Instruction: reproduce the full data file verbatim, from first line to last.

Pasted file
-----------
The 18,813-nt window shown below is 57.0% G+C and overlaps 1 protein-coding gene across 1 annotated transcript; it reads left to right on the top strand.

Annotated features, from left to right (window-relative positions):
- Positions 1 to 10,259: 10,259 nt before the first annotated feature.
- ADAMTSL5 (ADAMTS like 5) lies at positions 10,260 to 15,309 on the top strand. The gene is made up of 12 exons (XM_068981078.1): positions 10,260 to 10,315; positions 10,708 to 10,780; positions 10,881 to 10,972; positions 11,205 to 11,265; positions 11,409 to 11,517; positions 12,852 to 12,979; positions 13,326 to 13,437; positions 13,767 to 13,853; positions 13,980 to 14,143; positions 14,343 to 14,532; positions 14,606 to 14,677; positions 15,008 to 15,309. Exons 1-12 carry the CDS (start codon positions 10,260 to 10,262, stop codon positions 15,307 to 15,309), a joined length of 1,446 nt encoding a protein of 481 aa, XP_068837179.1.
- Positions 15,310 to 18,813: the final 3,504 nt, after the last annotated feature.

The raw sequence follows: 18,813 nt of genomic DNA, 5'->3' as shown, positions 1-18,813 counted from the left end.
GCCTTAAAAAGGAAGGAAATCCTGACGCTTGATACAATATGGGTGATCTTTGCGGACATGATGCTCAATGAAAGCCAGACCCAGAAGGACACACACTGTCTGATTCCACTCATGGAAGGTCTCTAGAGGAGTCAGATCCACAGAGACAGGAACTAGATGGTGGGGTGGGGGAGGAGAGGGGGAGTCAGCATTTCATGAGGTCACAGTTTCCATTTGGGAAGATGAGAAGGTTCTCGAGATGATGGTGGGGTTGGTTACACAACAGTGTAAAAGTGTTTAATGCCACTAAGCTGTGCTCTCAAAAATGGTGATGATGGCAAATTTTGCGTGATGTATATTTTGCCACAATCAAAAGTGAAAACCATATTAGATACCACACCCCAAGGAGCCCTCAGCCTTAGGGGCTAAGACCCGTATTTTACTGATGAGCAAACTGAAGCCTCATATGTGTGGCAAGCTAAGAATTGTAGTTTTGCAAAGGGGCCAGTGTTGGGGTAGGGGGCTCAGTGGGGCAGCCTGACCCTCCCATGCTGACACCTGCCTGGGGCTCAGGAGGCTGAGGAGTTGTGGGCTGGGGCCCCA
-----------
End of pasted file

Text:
The 18,813-nt window shown below is 57.0% G+C and overlaps 1 protein-coding gene across 1 annotated transcript; it reads left to right on the top strand.

Annotated features, from left to right (window-relative positions):
- Positions 1 to 10,259: 10,259 nt before the first annotated feature.
- ADAMTSL5 (ADAMTS like 5) lies at positions 10,260 to 15,309 on the top strand. The gene is made up of 12 exons (XM_068981078.1): positions 10,260 to 10,315; positions 10,708 to 10,780; positions 10,881 to 10,972; positions 11,205 to 11,265; positions 11,409 to 11,517; positions 12,852 to 12,979; positions 13,326 to 13,437; positions 13,767 to 13,853; positions 13,980 to 14,143; positions 14,343 to 14,532; positions 14,606 to 14,677; positions 15,008 to 15,309. Exons 1-12 carry the CDS (start codon positions 10,260 to 10,262, stop codon positions 15,307 to 15,309), a joined length of 1,446 nt encoding a protein of 481 aa, XP_068837179.1.
- Positions 15,310 to 18,813: the final 3,504 nt, after the last annotated feature.

The raw sequence follows: 18,813 nt of genomic DNA, 5'->3' as shown, positions 1-18,813 counted from the left end.
GCCTTAAAAAGGAAGGAAATCCTGACGCTTGATACAATATGGGTGATCTTTGCGGACATGATGCTCAATGAAAGCCAGACCCAGAAGGACACACACTGTCTGATTCCACTCATGGAAGGTCTCTAGAGGAGTCAGATCCACAGAGACAGGAACTAGATGGTGGGGTGGGGGAGGAGAGGGGGAGTCAGCATTTCATGAGGTCACAGTTTCCATTTGGGAAGATGAGAAGGTTCTCGAGATGATGGTGGGGTTGGTTACACAACAGTGTAAAAGTGTTTAATGCCACTAAGCTGTGCTCTCAAAAATGGTGATGATGGCAAATTTTGCGTGATGTATATTTTGCCACAATCAAAAGTGAAAACCATATTAGATACCACACCCCAAGGAGCCCTCAGCCTTAGGGGCTAAGACCCGTATTTTACTGATGAGCAAACTGAAGCCTCATATGTGTGGCAAGCTAAGAATTGTAGTTTTGCAAAGGGGCCAGTGTTGGGGTAGGGGGCTCAGTGGGGCAGCCTGACCCTCCCATGCTGACACCTGCCTGGGGCTCAGGAGGCTGAGGAGTTGTGGGCTGGGGCCCCA